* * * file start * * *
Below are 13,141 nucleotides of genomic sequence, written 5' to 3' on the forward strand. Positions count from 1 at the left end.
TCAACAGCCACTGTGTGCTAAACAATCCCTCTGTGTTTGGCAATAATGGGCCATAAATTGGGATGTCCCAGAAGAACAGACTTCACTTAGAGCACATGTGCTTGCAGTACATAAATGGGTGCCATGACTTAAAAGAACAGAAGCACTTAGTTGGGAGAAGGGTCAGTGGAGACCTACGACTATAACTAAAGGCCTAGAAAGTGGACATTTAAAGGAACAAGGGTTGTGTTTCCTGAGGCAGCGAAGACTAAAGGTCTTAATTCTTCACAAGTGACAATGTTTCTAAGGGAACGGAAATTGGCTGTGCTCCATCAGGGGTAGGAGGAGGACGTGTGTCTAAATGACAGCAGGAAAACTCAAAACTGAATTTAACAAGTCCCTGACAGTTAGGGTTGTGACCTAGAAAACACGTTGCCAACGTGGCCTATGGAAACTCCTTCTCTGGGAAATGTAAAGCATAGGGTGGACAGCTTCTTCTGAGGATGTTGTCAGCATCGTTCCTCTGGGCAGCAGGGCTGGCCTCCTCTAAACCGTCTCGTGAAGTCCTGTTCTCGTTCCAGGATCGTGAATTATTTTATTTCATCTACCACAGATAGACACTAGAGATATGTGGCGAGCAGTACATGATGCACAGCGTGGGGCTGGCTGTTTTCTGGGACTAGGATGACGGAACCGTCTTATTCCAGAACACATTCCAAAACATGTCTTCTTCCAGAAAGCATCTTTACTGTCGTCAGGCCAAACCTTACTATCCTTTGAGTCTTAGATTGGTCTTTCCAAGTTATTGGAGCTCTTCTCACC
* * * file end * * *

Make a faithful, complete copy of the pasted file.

Below are 13,141 nucleotides of genomic sequence, written 5' to 3' on the forward strand. Positions count from 1 at the left end.
TCAACAGCCACTGTGTGCTAAACAATCCCTCTGTGTTTGGCAATAATGGGCCATAAATTGGGATGTCCCAGAAGAACAGACTTCACTTAGAGCACATGTGCTTGCAGTACATAAATGGGTGCCATGACTTAAAAGAACAGAAGCACTTAGTTGGGAGAAGGGTCAGTGGAGACCTACGACTATAACTAAAGGCCTAGAAAGTGGACATTTAAAGGAACAAGGGTTGTGTTTCCTGAGGCAGCGAAGACTAAAGGTCTTAATTCTTCACAAGTGACAATGTTTCTAAGGGAACGGAAATTGGCTGTGCTCCATCAGGGGTAGGAGGAGGACGTGTGTCTAAATGACAGCAGGAAAACTCAAAACTGAATTTAACAAGTCCCTGACAGTTAGGGTTGTGACCTAGAAAACACGTTGCCAACGTGGCCTATGGAAACTCCTTCTCTGGGAAATGTAAAGCATAGGGTGGACAGCTTCTTCTGAGGATGTTGTCAGCATCGTTCCTCTGGGCAGCAGGGCTGGCCTCCTCTAAACCGTCTCGTGAAGTCCTGTTCTCGTTCCAGGATCGTGAATTATTTTATTTCATCTACCACAGATAGACACTAGAGATATGTGGCGAGCAGTACATGATGCACAGCGTGGGGCTGGCTGTTTTCTGGGACTAGGATGACGGAACCGTCTTATTCCAGAACACATTCCAAAACATGTCTTCTTCCAGAAAGCATCTTTACTGTCGTCAGGCCAAACCTTACTATCCTTTGAGTCTTAGATTGGTCTTTCCAAGTTATTGGAGCTCTTCTCACC